Not long ago, we wrote in our malaria myths and facts article that malaria cannot be treated or prevented with herbal remedies. Now we have articles surfacing in the press that suggest wormwood tea may be an effective weapon against malaria. So what is the deal? Are herbal remedies legit? In this post, we will take a look at some of the recent press and offer our analysis.
The most effective malaria treatment comes from the wormwood plant
Ok, let’s be more specific. The most effective malaria treatment is a drug that is synthesized from a compound found in a certain variety of wormwood, Artemisia annua. Artemisinin is the name of the drug and it is found in many treatments, such as coartem, which is widely considered to be one of the most effective treatment options available today.
According to a recent article in Slate (and you can find this information in other journals as well), a tea brewed from this wormwood plant may be effective in the prevention of malaria. The article mentions that tea made with this particular variety of wormwood has long been used as a kind of treatment in China. It goes on to say that a recent study indicates that the same tea may be effective as a prophylactic.
All of this sounds well and good. This tea is, after all, an affordable option for many people that may not be able to afford standard prophylactic options. And let’s consider that it would be unreasonable to take many of the conventional malaria prophylactics on a long-term basis as they have side effects and are mostly intended for trips of varying lengths – not for life – so a tea sounds like a more sustainable option.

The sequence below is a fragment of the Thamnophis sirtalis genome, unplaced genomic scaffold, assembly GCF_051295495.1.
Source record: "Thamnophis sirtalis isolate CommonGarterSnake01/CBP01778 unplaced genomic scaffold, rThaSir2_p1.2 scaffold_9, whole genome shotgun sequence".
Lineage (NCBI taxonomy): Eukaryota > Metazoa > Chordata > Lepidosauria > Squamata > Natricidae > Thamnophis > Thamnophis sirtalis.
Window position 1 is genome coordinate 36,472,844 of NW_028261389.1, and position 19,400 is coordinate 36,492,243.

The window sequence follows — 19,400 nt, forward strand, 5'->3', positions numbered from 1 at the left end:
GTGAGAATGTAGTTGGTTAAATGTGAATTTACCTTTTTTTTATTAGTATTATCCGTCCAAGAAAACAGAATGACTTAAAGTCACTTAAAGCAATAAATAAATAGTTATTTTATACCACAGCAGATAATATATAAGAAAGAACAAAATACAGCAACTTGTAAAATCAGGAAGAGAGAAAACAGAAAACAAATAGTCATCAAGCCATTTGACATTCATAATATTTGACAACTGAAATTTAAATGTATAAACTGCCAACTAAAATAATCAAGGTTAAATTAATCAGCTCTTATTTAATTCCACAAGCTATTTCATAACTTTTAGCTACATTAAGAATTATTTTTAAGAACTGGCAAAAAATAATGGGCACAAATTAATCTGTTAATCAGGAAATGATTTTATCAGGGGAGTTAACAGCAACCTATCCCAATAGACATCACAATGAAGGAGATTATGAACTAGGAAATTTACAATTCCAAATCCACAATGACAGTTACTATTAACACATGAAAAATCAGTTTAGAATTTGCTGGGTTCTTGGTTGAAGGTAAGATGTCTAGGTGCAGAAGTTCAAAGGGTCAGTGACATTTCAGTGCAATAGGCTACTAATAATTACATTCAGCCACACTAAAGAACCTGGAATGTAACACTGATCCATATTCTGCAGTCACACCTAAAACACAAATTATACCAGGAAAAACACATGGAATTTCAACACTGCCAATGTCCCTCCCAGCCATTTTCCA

Here’s the thing, though. The tea may not be reliable on a consistent basis. It’s difficult to count on proper dosing and purity. When you take a drug like coartem, you know that you are getting the appropriate amount of the required drug. The same goes for any of the prophylactics that are currently recommended.
This is not to say that no one should drink this tea. For locals, drinking this tea is perfectly reasonable. It is affordable and it may help them prevent malaria while not presenting side effects. However, this is a blog for travelers and their health. We cannot in good conscience recommend using this tea as a suitable prophylactic or treatment when other options are available.
If you have any thoughts on this topic, please share them in the comments below. I think the the debate around the World Health Organization and locals’ use of wormwood tea is indeed controversial. When it comes to travelers, however, I think the approach is more straightforward.
Photo credit: wikipedia